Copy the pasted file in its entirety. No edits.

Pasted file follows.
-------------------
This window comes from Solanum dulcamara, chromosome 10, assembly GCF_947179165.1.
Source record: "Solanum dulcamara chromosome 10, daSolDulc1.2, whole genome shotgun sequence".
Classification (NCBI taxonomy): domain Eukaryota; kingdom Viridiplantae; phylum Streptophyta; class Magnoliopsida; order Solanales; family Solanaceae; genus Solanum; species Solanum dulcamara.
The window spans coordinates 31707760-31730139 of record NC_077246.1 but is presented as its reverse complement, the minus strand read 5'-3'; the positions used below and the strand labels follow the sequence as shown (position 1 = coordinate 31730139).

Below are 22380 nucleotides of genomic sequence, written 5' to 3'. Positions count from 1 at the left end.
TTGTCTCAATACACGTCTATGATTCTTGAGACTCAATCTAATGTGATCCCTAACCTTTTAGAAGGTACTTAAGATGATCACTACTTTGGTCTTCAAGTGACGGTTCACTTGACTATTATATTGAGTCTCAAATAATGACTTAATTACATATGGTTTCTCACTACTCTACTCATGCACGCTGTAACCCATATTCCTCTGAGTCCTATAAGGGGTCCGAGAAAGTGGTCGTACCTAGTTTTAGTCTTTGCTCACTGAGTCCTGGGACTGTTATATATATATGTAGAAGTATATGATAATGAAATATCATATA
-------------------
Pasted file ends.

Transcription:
This window comes from Solanum dulcamara, chromosome 10, assembly GCF_947179165.1.
Source record: "Solanum dulcamara chromosome 10, daSolDulc1.2, whole genome shotgun sequence".
Classification (NCBI taxonomy): domain Eukaryota; kingdom Viridiplantae; phylum Streptophyta; class Magnoliopsida; order Solanales; family Solanaceae; genus Solanum; species Solanum dulcamara.
The window spans coordinates 31707760-31730139 of record NC_077246.1 but is presented as its reverse complement, the minus strand read 5'-3'; the positions used below and the strand labels follow the sequence as shown (position 1 = coordinate 31730139).

Below are 22380 nucleotides of genomic sequence, written 5' to 3'. Positions count from 1 at the left end.
TTGTCTCAATACACGTCTATGATTCTTGAGACTCAATCTAATGTGATCCCTAACCTTTTAGAAGGTACTTAAGATGATCACTACTTTGGTCTTCAAGTGACGGTTCACTTGACTATTATATTGAGTCTCAAATAATGACTTAATTACATATGGTTTCTCACTACTCTACTCATGCACGCTGTAACCCATATTCCTCTGAGTCCTATAAGGGGTCCGAGAAAGTGGTCGTACCTAGTTTTAGTCTTTGCTCACTGAGTCCTGGGACTGTTATATATATATGTAGAAGTATATGATAATGAAATATCATATA